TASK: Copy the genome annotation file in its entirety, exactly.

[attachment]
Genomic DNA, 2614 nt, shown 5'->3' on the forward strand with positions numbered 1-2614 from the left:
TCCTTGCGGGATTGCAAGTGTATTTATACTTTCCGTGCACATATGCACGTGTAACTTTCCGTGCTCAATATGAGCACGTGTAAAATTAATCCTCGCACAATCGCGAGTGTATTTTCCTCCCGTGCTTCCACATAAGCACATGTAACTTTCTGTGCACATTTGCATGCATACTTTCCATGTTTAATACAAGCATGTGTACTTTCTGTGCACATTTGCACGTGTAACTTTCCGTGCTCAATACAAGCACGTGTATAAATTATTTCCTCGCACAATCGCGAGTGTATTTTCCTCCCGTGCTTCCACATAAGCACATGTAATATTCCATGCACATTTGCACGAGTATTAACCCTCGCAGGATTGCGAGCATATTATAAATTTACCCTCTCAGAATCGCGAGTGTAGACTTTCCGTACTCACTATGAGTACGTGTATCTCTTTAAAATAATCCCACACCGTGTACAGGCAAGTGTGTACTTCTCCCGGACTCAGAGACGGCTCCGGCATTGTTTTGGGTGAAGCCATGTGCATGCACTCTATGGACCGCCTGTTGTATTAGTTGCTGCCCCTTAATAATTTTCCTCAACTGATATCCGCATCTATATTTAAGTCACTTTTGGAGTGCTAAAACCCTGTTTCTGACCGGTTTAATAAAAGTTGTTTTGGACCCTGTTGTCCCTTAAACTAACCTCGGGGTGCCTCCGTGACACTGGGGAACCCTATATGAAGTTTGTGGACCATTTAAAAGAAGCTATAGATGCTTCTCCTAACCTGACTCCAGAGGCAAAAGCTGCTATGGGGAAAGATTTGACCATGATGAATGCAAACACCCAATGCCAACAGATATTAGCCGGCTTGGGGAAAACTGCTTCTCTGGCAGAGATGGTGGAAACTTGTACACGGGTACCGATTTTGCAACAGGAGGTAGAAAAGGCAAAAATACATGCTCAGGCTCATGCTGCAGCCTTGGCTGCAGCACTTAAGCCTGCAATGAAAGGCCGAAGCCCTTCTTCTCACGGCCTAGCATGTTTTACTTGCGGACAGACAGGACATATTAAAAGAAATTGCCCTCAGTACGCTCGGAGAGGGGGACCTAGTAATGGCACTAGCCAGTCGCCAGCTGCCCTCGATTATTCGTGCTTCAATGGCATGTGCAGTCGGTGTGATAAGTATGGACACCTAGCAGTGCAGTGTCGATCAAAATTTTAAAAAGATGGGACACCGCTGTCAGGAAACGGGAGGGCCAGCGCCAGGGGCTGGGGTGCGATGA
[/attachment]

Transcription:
Genomic DNA, 2614 nt, shown 5'->3' on the forward strand with positions numbered 1-2614 from the left:
TCCTTGCGGGATTGCAAGTGTATTTATACTTTCCGTGCACATATGCACGTGTAACTTTCCGTGCTCAATATGAGCACGTGTAAAATTAATCCTCGCACAATCGCGAGTGTATTTTCCTCCCGTGCTTCCACATAAGCACATGTAACTTTCTGTGCACATTTGCATGCATACTTTCCATGTTTAATACAAGCATGTGTACTTTCTGTGCACATTTGCACGTGTAACTTTCCGTGCTCAATACAAGCACGTGTATAAATTATTTCCTCGCACAATCGCGAGTGTATTTTCCTCCCGTGCTTCCACATAAGCACATGTAATATTCCATGCACATTTGCACGAGTATTAACCCTCGCAGGATTGCGAGCATATTATAAATTTACCCTCTCAGAATCGCGAGTGTAGACTTTCCGTACTCACTATGAGTACGTGTATCTCTTTAAAATAATCCCACACCGTGTACAGGCAAGTGTGTACTTCTCCCGGACTCAGAGACGGCTCCGGCATTGTTTTGGGTGAAGCCATGTGCATGCACTCTATGGACCGCCTGTTGTATTAGTTGCTGCCCCTTAATAATTTTCCTCAACTGATATCCGCATCTATATTTAAGTCACTTTTGGAGTGCTAAAACCCTGTTTCTGACCGGTTTAATAAAAGTTGTTTTGGACCCTGTTGTCCCTTAAACTAACCTCGGGGTGCCTCCGTGACACTGGGGAACCCTATATGAAGTTTGTGGACCATTTAAAAGAAGCTATAGATGCTTCTCCTAACCTGACTCCAGAGGCAAAAGCTGCTATGGGGAAAGATTTGACCATGATGAATGCAAACACCCAATGCCAACAGATATTAGCCGGCTTGGGGAAAACTGCTTCTCTGGCAGAGATGGTGGAAACTTGTACACGGGTACCGATTTTGCAACAGGAGGTAGAAAAGGCAAAAATACATGCTCAGGCTCATGCTGCAGCCTTGGCTGCAGCACTTAAGCCTGCAATGAAAGGCCGAAGCCCTTCTTCTCACGGCCTAGCATGTTTTACTTGCGGACAGACAGGACATATTAAAAGAAATTGCCCTCAGTACGCTCGGAGAGGGGGACCTAGTAATGGCACTAGCCAGTCGCCAGCTGCCCTCGATTATTCGTGCTTCAATGGCATGTGCAGTCGGTGTGATAAGTATGGACACCTAGCAGTGCAGTGTCGATCAAAATTTTAAAAAGATGGGACACCGCTGTCAGGAAACGGGAGGGCCAGCGCCAGGGGCTGGGGTGCGATGA